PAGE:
Motivation – Dialogue with a Future Self

By Paul Joseph


I recently read The Marshmallow Test, documenting Walter Mischel’s famous Psychology experiments about delayed gratification and the subsequent related research in this area. Apparently, this research suggests that a very effective method for adopting a more self-disciplined approach to decision making is to engage in thought experiments involving dialogue with your future self. Feeling that the time was right to promote a more motivated exam focus for my own students (during MEG reviews), I thought I would try and apply this technique as a lesson activity (Philosophy students are very used to thought experiments in any case!). The activity received Continue reading

Volunteer Mentors

By Matt Smith


We have just introduced a new mentoring system in the Economics, Business and Accounting Curriculum Area.  In the past we have allocated A2 mentors to  individual AS students who then work together for an hour a week. However we have found that we were not reaching enough students and so have set up a new system.

The new system involves A2 volunteers covering a support block each week and simply helping any students who want to drop in.   Continue reading

Intervention Ideas

By Matt Smith


Just been reading a great blog by Shaun Allison in which he highlights some really useful ways to intervene with struggling students. A few of them are highlighted below:

Move a student to the front. Aim to keep up a regular dialogue with them about their work. More regular feedback than for other students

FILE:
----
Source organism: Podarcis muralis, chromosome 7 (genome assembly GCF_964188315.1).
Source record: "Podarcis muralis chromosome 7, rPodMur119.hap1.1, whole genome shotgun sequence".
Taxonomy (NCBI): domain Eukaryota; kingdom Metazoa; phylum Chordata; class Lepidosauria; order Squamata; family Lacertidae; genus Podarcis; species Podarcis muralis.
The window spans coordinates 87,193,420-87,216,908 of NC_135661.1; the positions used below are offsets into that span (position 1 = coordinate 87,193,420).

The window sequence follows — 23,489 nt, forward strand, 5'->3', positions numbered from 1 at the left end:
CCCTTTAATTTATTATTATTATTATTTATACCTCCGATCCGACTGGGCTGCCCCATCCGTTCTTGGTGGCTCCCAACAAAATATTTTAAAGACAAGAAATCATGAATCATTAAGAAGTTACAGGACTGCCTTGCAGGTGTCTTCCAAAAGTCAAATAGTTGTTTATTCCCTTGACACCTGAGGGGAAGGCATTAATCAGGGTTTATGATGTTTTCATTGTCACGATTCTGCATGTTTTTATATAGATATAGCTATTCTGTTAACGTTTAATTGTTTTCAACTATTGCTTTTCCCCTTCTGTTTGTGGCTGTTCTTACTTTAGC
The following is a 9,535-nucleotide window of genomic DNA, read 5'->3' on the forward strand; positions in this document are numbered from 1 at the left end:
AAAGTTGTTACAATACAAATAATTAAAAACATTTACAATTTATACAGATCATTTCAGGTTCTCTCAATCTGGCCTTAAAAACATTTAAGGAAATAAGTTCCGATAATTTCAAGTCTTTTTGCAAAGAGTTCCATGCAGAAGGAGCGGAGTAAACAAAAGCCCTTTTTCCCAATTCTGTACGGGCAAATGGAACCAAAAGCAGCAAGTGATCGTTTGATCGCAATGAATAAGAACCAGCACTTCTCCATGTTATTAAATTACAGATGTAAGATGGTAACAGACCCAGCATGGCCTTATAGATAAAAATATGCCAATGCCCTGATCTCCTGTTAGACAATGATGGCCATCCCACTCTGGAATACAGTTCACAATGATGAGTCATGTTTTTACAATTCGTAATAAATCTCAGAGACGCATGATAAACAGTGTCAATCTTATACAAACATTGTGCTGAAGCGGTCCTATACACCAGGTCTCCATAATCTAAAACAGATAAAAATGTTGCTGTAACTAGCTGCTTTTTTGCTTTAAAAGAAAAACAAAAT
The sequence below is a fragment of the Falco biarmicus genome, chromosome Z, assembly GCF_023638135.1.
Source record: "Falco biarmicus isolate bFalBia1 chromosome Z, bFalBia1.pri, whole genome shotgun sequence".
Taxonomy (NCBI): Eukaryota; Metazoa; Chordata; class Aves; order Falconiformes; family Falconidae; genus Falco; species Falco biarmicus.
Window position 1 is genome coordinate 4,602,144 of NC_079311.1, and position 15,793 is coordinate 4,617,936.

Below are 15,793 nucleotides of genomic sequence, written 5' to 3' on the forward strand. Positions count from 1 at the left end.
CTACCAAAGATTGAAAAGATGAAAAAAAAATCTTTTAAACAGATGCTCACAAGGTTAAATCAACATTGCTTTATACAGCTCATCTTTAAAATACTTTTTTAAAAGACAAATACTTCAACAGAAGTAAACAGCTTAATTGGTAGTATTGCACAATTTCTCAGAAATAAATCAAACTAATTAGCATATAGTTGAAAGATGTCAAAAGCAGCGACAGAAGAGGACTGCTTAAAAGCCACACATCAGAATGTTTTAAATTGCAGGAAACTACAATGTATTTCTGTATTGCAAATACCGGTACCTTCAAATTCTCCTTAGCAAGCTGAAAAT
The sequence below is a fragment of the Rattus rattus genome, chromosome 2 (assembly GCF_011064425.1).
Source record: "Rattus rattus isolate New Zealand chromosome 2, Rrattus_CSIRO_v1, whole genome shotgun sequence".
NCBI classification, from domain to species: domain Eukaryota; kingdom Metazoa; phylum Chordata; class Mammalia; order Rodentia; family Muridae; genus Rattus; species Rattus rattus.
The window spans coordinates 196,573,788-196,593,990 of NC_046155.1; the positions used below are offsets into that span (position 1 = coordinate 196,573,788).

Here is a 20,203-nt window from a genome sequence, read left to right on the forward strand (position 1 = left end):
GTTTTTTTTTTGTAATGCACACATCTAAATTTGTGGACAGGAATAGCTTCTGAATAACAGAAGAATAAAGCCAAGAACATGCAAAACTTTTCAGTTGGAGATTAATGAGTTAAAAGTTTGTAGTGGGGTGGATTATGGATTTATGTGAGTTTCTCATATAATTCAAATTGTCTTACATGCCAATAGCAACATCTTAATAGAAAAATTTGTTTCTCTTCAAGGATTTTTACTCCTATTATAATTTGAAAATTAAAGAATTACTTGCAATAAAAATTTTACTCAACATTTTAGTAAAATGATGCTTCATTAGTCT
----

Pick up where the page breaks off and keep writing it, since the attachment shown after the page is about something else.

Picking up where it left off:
More regular marking of work for an individual/group for a defined period of time linked to specific targets. Show me your book at the end of the lesson.

Give specific homework so that they can practise areas of weakness.

Targeted questioning – make sure underachieving students are questioned regularly in whole-class questioning.

Plan in regular DIRT, feedback and redrafting lessons. Use this time to work with individuals/small groups more closely.

Plan quick discussions with students/groups into your lessons – usually best when others are working quietly.

Arrange a short session with a student at break or after school to talk through a specific issue. Often appreciated by students and can take the pressure off whole-class teaching.

The full blog can be read here:

Peer Mentoring – Proven to be effective


Blogged by Matt Smith

At our recent TeachMeet at QE we discussed Intervention strategies that we felt worked. One intervention that kept coming up was “the use of A2 students to support and mentor AS students.  Sometimes this was formally through a Mentoring enrichment but often it was was done much more informally with lunchtime sessions with AS students or students helping out in AS classes.

There is quite a lot of research evidence that using peer mentoring is one of the most effective and cost effective methods of intervention. The link below gives a lot more detail on some of these findings.

The Evidence